- Point clouds: .las
- 3D models: .obj, .stl
- Digital elevation models: .tiff
- Orthomosaics: .tiff, .jpeg, .kmz
Display, analysis, or 3D printing of the output within a third-party software (e.g. Google Earth, MatterControl) requires standardized output. Some software packages also provide users with the ability to build custom tools or automate workflows, which can save users valuable time and expand the software’s capabilities. However, users should take into consideration that the customizations and tools may not be supported in future releases of the software, potentially resulting in the loss of time and resources initially expended to implement the tools or customizations.
Long Term Planning
While it may be difficult to predict the viability of UAS data in various industries, organizations should deliberate on their visions for UAS in their workflows in order to decide on an efficient UAS data processing solution. For example, while an organization with constant need for UAS data and processing capabilities (e.g. weekly construction site inspections, daily crop surveys) may opt for a software with the perpetual licensing option (e.g. PhotoScan), another organization with infrequent UAS data needs may be best served by a software that is based on a point system (e.g. Maps Made Easy). UAS software needs to be constantly updated to be compatible with new sensors or aircraft models. Researching the history and probable trajectory of a software company to ensure that the software has a critical mass of users and developers to support future developments and upgrades is essential.
Users should also be aware that each UAS data processing software has different hardware requirements, possibly making it cost-prohibitive to switch once the investment has been committed. We considered cloud-based software packages such as DroneDeploy with monthly subscription packages to be on the low end of investment spectrum, because all the processing tasks are done on a remote server. Users are not required to maintain any hardware or software (aside from the computer and internet connection needed to upload UAS data and view/export the finished products). On the high end of investment spectrum are costly software packages that are installed on local user machines or servers, requiring sizable financial investments to acquire the software and potential hardware upgrades (e.g. graphics card, computer memory, processor) to perform the intensive UAS data processing tasks.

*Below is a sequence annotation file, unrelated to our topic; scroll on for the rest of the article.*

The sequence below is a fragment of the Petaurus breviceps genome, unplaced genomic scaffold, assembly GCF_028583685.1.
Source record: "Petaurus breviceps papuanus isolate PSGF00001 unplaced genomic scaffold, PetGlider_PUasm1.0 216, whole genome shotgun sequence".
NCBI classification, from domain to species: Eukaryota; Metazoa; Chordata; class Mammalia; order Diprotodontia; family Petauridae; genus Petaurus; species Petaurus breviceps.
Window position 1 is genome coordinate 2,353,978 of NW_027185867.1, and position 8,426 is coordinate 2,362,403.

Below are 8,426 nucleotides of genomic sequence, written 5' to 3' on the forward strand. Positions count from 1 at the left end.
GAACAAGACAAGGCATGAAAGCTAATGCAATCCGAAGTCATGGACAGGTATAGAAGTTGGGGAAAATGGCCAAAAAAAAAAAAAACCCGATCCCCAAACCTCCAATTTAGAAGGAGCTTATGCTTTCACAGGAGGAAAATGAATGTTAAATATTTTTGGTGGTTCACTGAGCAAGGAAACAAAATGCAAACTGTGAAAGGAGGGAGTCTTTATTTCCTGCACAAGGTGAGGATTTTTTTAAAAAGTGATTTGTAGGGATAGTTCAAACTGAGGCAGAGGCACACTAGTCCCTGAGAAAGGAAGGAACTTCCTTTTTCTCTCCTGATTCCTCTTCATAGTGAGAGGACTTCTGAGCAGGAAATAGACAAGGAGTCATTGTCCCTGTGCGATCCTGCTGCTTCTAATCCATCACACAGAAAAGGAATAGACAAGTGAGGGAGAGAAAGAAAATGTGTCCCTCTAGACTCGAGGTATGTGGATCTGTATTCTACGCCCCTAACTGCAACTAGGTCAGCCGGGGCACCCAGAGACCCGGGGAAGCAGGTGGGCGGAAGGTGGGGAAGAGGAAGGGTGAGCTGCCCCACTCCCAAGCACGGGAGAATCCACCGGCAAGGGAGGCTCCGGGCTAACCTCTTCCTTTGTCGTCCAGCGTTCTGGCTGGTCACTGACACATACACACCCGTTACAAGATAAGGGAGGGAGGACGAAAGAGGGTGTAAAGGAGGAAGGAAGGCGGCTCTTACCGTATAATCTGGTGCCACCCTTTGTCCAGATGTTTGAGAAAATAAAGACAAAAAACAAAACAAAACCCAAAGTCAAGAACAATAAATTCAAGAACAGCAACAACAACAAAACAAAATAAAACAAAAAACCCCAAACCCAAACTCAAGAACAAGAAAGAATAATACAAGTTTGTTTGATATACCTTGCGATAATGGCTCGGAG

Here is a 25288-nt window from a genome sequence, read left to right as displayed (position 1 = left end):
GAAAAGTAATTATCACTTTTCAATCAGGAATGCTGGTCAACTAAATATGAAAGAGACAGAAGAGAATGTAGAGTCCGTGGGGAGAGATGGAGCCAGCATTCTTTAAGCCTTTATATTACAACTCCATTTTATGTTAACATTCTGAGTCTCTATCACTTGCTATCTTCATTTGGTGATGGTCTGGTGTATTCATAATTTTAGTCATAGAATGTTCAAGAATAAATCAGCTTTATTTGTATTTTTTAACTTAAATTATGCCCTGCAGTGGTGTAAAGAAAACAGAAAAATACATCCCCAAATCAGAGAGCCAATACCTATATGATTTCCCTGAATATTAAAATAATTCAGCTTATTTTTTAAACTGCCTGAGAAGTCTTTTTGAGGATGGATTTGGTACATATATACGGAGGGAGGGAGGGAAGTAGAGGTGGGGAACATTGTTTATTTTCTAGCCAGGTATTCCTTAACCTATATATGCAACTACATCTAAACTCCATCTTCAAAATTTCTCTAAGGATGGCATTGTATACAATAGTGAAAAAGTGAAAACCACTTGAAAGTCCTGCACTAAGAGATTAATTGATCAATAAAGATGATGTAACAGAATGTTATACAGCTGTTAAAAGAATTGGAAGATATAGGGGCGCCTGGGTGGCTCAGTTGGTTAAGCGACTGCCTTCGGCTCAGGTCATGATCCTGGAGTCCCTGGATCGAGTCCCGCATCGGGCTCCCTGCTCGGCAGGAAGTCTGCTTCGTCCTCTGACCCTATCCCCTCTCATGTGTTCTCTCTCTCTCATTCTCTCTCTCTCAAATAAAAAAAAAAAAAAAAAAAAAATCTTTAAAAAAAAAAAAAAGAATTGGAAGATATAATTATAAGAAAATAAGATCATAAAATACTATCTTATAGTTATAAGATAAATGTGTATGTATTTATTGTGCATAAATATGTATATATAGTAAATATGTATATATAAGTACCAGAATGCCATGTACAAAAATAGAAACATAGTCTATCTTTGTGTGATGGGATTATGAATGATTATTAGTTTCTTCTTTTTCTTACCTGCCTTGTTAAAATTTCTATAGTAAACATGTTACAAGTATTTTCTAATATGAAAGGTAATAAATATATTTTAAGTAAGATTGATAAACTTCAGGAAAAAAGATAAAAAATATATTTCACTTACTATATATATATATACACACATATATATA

Given the ubiquitous nature of UAS technology, information derived from UAS are enabling many industries to perform routine tasks at a level of detail and speed that is unprecedented. To efficiently transform UAS data into useful information, choosing the proper UAS data processing software is a cornerstone to a successful workflow. Several principles for selecting software packages should be considered in addition to the obvious factors of cost and capability. Rather than viewing the number of considerations listed in this article as an invitation to wait until a seemingly “perfect” software comes along, internalize the considerations to inform a purchasing decision, and become a part of the network that designs the appropriate UAS data processing software for your industry.
Work reported in this article are supported by the National Science Foundation under Grant ATE #1700552. Any opinions, findings, and conclusions or recommendations expressed in this material are those of the author(s) and do not necessarily reflect the views of the National Science Foundation.
Damsgaard, Jan, and Jan Karlsbjerg. “Seven Principles for Selecting Software Packages.” Communications of the ACM, vol. 53, no. 8, Jan. 2010, pp. 63–71., doi:10.1145/1787234.1787252.